And it's easy to see why Morris latched on to this topic. Not only is it interesting per se, an investigation into the justice system in Texas, in which almost all the authority figures seem intent on extinguishing forfeited lives, but the actual performers we see on screen are remarkably at ease in the presence of the camera. They smile conspiratorially, practically winking at the camera. They look dramatically towards heaven and say things like, "It's crazy." But all in a pleasant Texas drawl. Nobody gets excited. Nobody breaks down and sobs. (There's innovation for you!) Nobody get angry and shouts at the camera. It's all very smooth.
But although the performances are good, they are still performances. No one seems to admit having made a mistake. Everyone enters his house justified. Randall Adams, the innocent guy who was railroaded into the slams because he was 28 years old and could therefore be given the death penalty, has been in jail long enough to know what he's about when he presents his case. He has a practiced, wounded appearance and manner, although he describes his experiences as if they happened to somebody else. You pick up things in jail, along with the tattoos. David Harris, the actual perp, smiles and shrugs disarmingly, and he keeps saying "I guess" and "whatever." As cool as an ice cube in Sweetwater. He is, in fact, a textbook-perfect example of what used to be called a psychopath. He's pleasant looking, charming, and utterly without any conscience.
In some ways the most interesting character is the spaced-out blonde who claims to have eyewitnessed the killing and identifies Adams as the murderer in court. She's the most interesting because her motives are the most obscure. Everyone else's goals are clear. Adams wants to save his neck. The prosecutor wants another conviction. But this babe is really something.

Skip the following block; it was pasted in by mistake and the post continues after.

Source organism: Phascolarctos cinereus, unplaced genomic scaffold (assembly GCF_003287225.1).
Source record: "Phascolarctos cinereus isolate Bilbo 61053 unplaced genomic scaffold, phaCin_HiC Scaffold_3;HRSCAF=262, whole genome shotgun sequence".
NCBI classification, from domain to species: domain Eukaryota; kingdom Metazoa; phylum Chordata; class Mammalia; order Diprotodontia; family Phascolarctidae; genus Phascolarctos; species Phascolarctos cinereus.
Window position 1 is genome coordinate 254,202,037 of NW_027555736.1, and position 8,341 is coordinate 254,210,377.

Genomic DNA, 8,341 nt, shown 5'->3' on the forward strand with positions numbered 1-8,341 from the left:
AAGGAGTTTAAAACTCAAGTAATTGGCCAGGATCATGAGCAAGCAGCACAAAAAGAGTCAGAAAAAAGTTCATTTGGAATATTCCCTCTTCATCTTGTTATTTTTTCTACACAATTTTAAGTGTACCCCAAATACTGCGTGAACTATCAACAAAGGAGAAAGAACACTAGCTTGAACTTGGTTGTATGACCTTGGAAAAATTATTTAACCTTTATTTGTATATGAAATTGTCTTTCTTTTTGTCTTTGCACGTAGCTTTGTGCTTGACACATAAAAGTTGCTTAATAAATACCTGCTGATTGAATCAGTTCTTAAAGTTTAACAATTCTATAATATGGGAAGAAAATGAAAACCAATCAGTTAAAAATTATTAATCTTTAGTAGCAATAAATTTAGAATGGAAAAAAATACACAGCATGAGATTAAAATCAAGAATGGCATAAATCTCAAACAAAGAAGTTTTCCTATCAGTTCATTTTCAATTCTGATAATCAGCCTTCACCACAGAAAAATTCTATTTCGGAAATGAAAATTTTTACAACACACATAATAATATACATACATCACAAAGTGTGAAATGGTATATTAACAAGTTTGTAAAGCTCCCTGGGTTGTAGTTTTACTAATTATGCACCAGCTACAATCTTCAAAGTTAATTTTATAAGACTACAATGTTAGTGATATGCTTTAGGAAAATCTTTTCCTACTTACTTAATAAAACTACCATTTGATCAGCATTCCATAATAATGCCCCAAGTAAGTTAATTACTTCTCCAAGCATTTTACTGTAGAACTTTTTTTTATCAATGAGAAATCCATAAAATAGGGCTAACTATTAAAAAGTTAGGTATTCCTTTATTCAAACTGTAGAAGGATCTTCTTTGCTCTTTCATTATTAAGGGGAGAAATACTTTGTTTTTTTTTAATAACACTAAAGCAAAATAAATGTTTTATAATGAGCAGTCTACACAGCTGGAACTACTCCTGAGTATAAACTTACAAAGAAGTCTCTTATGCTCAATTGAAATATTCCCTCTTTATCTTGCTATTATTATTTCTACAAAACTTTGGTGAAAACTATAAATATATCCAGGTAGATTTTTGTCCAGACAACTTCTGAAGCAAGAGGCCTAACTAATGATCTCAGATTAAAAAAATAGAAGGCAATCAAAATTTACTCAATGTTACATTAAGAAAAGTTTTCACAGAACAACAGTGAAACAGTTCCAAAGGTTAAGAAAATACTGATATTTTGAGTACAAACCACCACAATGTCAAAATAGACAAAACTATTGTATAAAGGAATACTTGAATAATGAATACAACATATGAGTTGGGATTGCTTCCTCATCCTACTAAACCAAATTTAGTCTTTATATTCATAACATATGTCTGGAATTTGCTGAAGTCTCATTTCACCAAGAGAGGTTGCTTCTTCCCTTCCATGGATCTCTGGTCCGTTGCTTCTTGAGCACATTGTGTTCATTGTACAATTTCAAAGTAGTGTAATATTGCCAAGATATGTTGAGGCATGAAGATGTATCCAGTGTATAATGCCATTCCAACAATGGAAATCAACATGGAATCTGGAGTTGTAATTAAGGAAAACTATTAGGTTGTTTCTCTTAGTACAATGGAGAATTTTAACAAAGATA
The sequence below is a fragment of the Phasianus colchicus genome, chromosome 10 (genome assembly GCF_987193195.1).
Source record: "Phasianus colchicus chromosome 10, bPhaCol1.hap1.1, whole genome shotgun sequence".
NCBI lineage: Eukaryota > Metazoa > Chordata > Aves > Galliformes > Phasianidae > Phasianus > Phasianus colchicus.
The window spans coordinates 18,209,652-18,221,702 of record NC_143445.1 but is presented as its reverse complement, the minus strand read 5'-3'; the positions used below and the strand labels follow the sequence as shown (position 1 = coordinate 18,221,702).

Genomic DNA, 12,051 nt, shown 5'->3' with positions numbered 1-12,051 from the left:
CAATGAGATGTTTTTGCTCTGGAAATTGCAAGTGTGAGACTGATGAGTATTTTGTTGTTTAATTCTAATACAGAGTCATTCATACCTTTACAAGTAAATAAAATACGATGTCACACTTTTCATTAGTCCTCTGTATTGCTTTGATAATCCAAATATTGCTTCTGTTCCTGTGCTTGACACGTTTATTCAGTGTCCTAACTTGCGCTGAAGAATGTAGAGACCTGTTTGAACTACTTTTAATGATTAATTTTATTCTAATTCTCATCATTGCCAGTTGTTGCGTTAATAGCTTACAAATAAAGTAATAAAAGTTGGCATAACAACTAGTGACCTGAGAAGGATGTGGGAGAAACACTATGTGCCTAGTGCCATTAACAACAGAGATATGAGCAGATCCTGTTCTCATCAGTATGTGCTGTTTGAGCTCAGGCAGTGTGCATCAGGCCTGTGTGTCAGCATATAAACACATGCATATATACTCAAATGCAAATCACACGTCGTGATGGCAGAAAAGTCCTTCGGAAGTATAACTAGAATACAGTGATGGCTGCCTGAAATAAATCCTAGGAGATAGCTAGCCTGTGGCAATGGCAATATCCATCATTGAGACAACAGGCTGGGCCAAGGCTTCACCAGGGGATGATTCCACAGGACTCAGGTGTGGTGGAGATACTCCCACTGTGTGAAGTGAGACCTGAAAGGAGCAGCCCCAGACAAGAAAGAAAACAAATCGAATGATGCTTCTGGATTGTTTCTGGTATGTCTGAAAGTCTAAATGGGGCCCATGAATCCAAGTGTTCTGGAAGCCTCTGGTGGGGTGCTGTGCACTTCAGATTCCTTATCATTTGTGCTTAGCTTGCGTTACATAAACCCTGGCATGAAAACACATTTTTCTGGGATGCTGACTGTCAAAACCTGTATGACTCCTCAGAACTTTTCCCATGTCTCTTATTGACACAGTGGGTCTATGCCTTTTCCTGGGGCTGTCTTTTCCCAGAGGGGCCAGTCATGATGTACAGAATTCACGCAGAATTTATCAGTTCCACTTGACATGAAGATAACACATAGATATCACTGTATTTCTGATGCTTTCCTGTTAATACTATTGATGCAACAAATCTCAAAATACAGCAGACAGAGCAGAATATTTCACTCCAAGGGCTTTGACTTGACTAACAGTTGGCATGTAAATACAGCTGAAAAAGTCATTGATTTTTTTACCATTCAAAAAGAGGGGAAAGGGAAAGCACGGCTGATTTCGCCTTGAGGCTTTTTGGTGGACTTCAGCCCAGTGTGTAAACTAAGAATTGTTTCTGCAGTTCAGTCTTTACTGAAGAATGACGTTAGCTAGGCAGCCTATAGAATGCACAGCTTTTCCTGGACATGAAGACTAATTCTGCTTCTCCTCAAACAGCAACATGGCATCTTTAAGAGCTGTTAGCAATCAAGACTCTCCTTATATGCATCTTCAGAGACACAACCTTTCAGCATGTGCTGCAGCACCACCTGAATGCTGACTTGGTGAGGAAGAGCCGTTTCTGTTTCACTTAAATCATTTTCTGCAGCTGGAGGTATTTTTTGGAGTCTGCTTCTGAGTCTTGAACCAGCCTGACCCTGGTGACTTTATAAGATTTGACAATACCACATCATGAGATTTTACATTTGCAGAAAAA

She's constructed an old TV detective program with herself as the central figure.
Two additional points. One is that the psychiatrist known as "Doctor Death" spent only 15 minutes with Adams in prison before testifying that Adams was an incurable murderer. I'm laughing as I write this. Anyway, Dr. Death gave Adams two tests. The first, which Adams describes as a lot of circles and squiggly lines, is the Bender Gestalt Test which was originally designed to measure brain damage. In the second part of the examination, Adams is asked to explain the meaning of a couple of adages. "A rolling stone gathers no moss," for example. It used to be thought that schizophrenics were given to "concrete thinking" and that they had trouble reasoning abstractly enough to interpret these old sayings. It's not used anymore. One thing always bothered me about it anyway. One of the items is "A new broom sweeps clean", and I could never figure out EXACTLY what that was supposed to mean.
The second point is that Adams was given a new trial and released after this film was shown. In other words, Errol Morris saved Randall Adam's life, which would otherwise have been spent in prison. So what does Adams do after he's out of prison? He sues Errol Morris for having taken advantage of him! In TV interviews explaining his suit, Adams uses exactly the same bewildered expressions and gestures of helplessness that he does in this film. At least those eleven years weren't a complete waste of time because he obviously learned something, or whatever.